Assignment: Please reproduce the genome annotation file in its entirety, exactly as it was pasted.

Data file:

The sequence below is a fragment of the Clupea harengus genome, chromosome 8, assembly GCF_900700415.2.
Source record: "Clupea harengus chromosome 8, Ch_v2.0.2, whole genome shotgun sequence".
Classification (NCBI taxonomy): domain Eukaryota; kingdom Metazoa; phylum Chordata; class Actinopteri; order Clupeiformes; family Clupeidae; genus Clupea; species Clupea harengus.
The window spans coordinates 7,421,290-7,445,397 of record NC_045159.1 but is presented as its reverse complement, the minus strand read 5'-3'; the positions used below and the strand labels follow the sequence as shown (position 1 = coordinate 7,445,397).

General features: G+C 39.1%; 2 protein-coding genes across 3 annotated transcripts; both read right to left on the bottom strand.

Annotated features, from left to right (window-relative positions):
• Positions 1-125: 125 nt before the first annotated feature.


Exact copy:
The sequence below is a fragment of the Clupea harengus genome, chromosome 8, assembly GCF_900700415.2.
Source record: "Clupea harengus chromosome 8, Ch_v2.0.2, whole genome shotgun sequence".
Classification (NCBI taxonomy): domain Eukaryota; kingdom Metazoa; phylum Chordata; class Actinopteri; order Clupeiformes; family Clupeidae; genus Clupea; species Clupea harengus.
The window spans coordinates 7,421,290-7,445,397 of record NC_045159.1 but is presented as its reverse complement, the minus strand read 5'-3'; the positions used below and the strand labels follow the sequence as shown (position 1 = coordinate 7,445,397).

General features: G+C 39.1%; 2 protein-coding genes across 3 annotated transcripts; both read right to left on the bottom strand.

Annotated features, from left to right (window-relative positions):
• Positions 1-125: 125 nt before the first annotated feature.